Currently, TSMC operates a factory near Shanghai and another in Nanjing in China, and had originally planned to expand the latter despite resistance from the US on the matter. It is not known whether the pressure the manufacturer is receiving is coming from the US government (diplomatic) or from TSMC customers based in the US, but it is most likely just a combination of the two.
TSMC under pressure not to expand its production in China
It is quite likely that the same forces that were behind getting TSMC to invest 3.5 billion in a facility in Arizona with six more “Gigafabs” in the planning are the ones that are now putting pressure on the Taiwanese manufacturer not to continue improving its production capacity. in China. US involvement in TSMC’s policymaking could be part of a strategy to deny cutting-edge silicon manufacturing technology to China (PRC) and help TSMC expand its influence to “safer” areas, since it seems that the security situation in Taiwan is in a very sorry state in these times.
Many times we have talked about the great dependence that the US and Europe have on Eastern technology companies, and even more when we talk about semiconductors, so TSMC, as the main manufacturer in this regard, is becoming a very important political target. and it is also quite likely that American politicians are trying to use it as a bargaining chip to deter Western military intervention in the country.
Now TSMC is in a position of power, but also between a rock and a hard place. Imagine that the company has a bag full of money that it wants to invest, and the most profitable thing for them is to invest it in their factories in China because they are the closest to them and the ones that would have the least logistics and human costs, so the profitability is higher. However, the situation in Taiwan is tense and the company is receiving pressure for that bag of money to end up in its US factories, even if they have a higher logistical and human cost, with the veiled threat of a military intervention to mitigate the current bad situation. from Taiwan (this is called coercion, be it said).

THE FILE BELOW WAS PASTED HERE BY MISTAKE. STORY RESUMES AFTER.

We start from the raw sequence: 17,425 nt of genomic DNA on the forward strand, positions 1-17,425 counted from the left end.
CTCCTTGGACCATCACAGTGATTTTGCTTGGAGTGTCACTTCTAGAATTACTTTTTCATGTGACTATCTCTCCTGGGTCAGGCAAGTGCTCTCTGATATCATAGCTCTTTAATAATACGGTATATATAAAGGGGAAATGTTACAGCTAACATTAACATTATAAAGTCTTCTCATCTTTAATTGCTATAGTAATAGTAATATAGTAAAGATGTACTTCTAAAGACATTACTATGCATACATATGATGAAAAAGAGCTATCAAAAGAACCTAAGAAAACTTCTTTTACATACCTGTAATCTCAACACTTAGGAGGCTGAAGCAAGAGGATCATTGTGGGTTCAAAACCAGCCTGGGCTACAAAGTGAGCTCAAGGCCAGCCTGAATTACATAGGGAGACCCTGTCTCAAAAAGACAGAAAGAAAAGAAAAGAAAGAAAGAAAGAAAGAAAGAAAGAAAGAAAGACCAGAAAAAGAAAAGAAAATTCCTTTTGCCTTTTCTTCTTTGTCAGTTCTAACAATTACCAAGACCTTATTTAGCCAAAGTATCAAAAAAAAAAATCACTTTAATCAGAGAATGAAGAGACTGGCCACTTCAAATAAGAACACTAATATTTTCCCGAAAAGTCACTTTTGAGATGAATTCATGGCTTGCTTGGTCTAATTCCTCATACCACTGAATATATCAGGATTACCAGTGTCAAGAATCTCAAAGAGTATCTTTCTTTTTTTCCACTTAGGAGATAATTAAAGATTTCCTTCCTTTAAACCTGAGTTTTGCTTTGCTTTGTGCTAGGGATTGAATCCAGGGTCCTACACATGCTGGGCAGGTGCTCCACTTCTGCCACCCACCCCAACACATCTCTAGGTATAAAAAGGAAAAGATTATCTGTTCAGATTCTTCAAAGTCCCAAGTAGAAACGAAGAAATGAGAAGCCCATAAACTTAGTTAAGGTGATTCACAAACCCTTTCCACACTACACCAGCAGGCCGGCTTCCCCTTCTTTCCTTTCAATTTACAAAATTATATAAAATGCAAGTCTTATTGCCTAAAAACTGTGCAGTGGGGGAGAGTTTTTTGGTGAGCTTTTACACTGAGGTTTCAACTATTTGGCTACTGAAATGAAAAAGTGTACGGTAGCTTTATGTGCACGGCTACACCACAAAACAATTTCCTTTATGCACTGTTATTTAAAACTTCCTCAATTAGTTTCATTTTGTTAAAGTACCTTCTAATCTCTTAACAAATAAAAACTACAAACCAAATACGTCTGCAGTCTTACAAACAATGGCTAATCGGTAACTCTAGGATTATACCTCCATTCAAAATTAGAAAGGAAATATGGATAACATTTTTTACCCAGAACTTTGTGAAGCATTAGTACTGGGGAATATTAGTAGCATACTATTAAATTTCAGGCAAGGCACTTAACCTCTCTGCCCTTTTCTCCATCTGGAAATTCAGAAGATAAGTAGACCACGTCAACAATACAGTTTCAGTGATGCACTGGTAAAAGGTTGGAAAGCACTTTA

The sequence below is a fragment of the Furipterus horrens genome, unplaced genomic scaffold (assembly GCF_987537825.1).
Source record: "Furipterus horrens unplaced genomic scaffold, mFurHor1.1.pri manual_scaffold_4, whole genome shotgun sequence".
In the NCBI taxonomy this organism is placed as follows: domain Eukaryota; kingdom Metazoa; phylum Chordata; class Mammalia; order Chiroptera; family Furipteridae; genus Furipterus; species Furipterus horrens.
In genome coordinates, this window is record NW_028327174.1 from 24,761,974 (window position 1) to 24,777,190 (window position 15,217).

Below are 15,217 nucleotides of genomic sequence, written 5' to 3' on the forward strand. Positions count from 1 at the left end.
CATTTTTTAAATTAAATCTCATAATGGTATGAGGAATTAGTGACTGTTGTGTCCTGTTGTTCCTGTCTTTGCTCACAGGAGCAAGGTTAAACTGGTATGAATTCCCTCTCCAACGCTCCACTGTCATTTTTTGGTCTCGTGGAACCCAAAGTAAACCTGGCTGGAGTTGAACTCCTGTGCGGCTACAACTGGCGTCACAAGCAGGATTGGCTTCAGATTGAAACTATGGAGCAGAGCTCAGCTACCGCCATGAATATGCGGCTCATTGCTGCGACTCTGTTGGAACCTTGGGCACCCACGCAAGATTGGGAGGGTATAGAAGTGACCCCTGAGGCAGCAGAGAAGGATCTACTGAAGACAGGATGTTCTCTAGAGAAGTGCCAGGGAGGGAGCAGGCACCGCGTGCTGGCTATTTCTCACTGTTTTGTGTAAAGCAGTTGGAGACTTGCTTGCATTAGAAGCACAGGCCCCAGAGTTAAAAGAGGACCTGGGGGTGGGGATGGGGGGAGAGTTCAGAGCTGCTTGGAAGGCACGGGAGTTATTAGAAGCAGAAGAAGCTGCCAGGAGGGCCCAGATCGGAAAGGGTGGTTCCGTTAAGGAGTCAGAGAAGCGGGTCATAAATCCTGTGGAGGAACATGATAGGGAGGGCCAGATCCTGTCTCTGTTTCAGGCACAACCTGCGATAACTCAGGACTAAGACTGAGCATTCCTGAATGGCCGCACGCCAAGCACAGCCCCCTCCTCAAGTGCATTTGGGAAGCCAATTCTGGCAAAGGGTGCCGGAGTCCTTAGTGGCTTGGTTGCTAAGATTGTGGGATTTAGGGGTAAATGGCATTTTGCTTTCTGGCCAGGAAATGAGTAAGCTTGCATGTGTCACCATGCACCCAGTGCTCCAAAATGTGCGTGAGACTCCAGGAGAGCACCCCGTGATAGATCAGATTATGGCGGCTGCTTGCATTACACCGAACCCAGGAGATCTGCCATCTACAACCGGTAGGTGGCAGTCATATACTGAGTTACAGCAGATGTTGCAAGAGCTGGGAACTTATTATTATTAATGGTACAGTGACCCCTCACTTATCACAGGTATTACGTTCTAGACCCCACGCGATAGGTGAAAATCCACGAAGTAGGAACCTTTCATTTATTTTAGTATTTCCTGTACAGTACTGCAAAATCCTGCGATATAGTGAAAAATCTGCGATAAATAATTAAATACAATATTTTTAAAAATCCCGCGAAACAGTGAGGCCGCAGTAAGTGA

In any case, the result is going to be bad for everyone. First, because TSMC will now have to weigh its possibilities and see what it does with that bag of money, resulting in delaying any investment it plans to make until a decision is made. Second, because whatever it decides, it will lose out: if in the end it decides not to give in to US pressure and invests in its factories in China, the US government could comply with its threats and initiate a military intervention in Taiwan that could by land all the efforts of TSMC, whereas if in the end they decide to invest in their factories in Arizona this (in principle) would not happen but it would be a much less profitable investment for them.
And, meanwhile, the chip shortage situation continues to grow and there is no solution on the horizon, because every time a company tries to make an investment to alleviate it, it seems that there are always political and economic reasons that hinder it.